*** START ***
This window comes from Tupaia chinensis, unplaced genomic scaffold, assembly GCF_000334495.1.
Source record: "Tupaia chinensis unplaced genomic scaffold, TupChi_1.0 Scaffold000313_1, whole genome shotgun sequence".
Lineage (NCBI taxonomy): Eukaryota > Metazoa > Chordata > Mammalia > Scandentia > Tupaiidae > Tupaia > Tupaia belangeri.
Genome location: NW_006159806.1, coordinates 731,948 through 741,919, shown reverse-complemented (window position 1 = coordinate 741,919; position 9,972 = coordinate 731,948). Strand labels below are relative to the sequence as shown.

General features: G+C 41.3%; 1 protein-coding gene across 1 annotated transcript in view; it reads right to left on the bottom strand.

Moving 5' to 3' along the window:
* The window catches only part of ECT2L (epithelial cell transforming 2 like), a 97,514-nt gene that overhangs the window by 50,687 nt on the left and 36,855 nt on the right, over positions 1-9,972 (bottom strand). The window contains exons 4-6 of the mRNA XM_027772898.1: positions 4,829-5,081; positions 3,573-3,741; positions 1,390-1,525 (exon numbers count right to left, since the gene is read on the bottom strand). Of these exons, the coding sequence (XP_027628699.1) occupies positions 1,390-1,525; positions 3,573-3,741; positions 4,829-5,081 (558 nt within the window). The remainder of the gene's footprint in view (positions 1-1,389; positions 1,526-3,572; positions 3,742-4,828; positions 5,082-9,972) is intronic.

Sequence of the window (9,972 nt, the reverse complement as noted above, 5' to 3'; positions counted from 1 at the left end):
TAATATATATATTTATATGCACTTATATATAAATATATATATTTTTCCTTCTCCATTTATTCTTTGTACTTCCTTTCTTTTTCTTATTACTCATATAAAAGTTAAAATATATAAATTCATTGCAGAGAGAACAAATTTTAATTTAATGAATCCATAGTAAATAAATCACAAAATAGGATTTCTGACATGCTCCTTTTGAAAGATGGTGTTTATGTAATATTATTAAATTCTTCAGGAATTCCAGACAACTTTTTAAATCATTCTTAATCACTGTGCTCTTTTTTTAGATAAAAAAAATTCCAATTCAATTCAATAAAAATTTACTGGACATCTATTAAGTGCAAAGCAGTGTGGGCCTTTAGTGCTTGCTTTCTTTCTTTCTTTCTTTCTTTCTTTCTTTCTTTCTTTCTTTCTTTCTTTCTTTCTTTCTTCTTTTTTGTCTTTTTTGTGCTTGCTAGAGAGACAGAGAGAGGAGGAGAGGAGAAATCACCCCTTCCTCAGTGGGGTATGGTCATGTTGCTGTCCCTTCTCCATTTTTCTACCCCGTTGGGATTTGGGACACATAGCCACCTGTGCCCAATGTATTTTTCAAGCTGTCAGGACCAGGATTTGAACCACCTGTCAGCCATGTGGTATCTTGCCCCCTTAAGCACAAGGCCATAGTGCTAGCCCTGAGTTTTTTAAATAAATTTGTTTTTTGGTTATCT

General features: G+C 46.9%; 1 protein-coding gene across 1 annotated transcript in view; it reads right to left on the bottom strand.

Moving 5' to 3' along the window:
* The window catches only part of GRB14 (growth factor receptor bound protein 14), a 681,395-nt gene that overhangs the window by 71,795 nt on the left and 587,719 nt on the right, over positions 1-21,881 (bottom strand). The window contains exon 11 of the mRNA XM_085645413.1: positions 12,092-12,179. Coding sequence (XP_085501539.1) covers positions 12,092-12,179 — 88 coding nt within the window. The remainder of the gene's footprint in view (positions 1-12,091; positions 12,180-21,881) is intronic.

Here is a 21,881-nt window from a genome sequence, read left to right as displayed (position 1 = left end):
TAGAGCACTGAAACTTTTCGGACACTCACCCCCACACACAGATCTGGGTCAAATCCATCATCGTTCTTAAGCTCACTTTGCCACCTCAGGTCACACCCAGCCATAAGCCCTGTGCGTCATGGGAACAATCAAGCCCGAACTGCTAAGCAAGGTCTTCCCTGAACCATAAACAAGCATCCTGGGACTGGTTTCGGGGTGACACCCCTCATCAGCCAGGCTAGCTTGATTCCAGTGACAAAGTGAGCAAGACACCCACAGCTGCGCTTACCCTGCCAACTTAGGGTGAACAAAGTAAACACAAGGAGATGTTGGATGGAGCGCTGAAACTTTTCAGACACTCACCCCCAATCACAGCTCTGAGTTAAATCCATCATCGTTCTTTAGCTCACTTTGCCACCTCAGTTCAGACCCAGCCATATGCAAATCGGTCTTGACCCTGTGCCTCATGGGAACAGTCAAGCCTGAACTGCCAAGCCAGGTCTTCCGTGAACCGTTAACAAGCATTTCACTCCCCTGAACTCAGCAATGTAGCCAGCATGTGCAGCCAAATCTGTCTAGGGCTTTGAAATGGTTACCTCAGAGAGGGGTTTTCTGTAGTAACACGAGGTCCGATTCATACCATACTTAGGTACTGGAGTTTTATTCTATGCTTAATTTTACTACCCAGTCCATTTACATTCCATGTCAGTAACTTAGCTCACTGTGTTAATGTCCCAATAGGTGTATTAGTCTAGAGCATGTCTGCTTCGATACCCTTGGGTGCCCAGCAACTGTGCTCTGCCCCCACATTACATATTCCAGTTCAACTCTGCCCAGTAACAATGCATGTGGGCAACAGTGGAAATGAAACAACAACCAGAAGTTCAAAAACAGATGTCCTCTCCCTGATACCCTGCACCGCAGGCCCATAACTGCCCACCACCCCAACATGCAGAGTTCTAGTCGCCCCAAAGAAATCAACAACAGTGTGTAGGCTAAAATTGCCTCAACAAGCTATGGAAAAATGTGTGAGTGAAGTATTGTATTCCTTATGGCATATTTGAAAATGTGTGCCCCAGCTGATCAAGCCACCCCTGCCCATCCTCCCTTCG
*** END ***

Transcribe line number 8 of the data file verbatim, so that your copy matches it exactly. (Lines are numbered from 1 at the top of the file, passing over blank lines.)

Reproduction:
Sequence of the window (9,972 nt, the reverse complement as noted above, 5' to 3'; positions counted from 1 at the left end):